Children of a certain age (mostly in their thirties and forties now) fondly remember UHF marathons of Godzilla movies and the classic Epyx movie monster computer game, Crush, Crumble, and Chomp. Back then, audiences didn’t care why Rodan and MechaGodzilla had teamed up against Mothra and the big green guy himself, so long as the kaiju smashed lots of buildings and beat each other up for most of the movie. You smiled, you ate your popcorn, and you cheered every time a monster got picked up and thrown into a skyskraper. Life was pretty darn good.
The new collectible miniatures game from Privateer Press, Monsterpocalypse, seeks to revisit those simpler days of movie monsters, bringing wonderously wanton destruction to the gaming table with a variety of pre-painted and pre-assembled monster miniatures.
I took Monsterpocalypse out for a spin with two gaming buddies recently. We purchased three of the starter kits and set out to see if Monsterpocalypse measured up to the glory days of movie monsters.
Right out of the box, we were impressed by the size and scale of the monster figures, which come in two “forms,” one normal (and painted), the other in translucent plastic representing an energized or just upset version of the monster. But one of the monster miniatures was bent badly and almost broken, sort of dampening our initial enthusiasm.
The starter kits also contained four smaller miniatures, also painted, and two buildings of agreeable heft. For some reason, though, the starter kits all contain the exact same mix of small units and buildings. While the units represent a fair cross-section of all possible unit types—one flies, some do melee damage, some do ranged damage—for a game that is sold primarily as randomized boosters, there was a depressing sense of uniformity on our gaming table. We had hoped for more variety, though in fairness the starter kit box does indicate that each kit has the same small units and buildings, with only the large monsters being random.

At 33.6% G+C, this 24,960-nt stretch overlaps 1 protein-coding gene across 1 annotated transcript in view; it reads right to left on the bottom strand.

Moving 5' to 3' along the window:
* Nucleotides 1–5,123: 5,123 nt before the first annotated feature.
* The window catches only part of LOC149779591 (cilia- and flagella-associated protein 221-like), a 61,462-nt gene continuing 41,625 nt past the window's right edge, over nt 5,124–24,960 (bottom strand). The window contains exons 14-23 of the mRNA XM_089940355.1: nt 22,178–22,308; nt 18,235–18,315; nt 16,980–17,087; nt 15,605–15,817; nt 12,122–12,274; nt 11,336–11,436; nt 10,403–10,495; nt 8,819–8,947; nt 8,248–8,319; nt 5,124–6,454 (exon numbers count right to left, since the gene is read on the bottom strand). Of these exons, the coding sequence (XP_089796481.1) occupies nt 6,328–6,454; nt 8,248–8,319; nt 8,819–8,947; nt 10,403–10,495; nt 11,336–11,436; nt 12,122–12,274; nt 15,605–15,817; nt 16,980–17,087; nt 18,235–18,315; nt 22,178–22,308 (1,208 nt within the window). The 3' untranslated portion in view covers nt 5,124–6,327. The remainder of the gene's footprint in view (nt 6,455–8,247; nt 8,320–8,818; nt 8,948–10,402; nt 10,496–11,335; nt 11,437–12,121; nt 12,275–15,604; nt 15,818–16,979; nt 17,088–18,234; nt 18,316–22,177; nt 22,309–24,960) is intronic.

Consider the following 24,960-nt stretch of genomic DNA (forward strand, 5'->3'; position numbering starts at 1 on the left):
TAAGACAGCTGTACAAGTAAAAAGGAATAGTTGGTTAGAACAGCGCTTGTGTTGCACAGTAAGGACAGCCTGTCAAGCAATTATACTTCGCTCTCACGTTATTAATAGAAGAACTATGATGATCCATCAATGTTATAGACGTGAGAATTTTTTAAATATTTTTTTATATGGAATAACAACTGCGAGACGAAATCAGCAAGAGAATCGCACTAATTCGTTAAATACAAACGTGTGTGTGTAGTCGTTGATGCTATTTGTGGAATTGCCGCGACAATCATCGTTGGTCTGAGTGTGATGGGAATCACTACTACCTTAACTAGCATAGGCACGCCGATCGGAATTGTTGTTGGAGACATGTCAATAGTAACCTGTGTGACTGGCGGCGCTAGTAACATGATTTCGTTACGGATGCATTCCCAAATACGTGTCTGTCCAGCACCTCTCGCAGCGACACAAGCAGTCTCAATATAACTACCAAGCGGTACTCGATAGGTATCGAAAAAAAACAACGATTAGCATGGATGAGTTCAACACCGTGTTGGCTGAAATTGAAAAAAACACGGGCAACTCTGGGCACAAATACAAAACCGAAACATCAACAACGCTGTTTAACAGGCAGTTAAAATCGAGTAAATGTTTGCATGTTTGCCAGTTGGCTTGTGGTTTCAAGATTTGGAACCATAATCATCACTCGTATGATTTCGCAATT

So, immediately, we felt like we wanted to get more units, especially since the rules as written penalize the use of units from a faction different than the monster. Granted, that’s sort of the business plan of a collectible miniatures game, but the game felt incomplete out of the box.
The rules themselves were easy to grasp and feature a nice resource balancing mechanic that forces players to use both monsters and units, and the buildings on the map are very destructible, said crushing featuring keenly in any winning strategy. We were playing within about half an hour of reading through the rules. As one of us noted, it’s all about destruction, about always causing carnage every turn. And we happily smashed our way across the map toward each other.
Again, though, the fixed set of building miniatures affected our play somewhat, as one of us got a monster that could eat people from apartment buildings to regain health. Half the buildings on the board were apartment buildings, since each starter kit has one of those and one skyskraper-type building, and there were no corresponding building bonuses for the other monster forms we received. We forged on, though we did try to find someplace that sold boosters on our lunch break—perhaps the whole point of a fixed set of units and buildings in the starter kit . . .
We definitely enjoyed the game and have since begun to collect additional figures, but I do have to gripe about the quality of the “play mats” (aka maps). Made of thick, glossy paper and multiply folded to fit into the starter kit form factor, they exhibit an annoying tendency to tear quickly at the crease corners after a single use. And even under plexiglass, they don’t want to lay flat. Fewer folds are your friends.
We’ve gotten our money’s worth so far, the game is visually compelling, and the rules encourage straight-forward agressive play, so on the whole, we were pleased. These aren’t tortured monsters aggrieved at the state of the environment; these monsters just want to crush stuff, like proper old-school monsters.
The lack of initial variety in the starter kits, the poor quality of the maps, and the damaged monster mini were less than satisfactory, but we’ll be playing this one again nonetheless.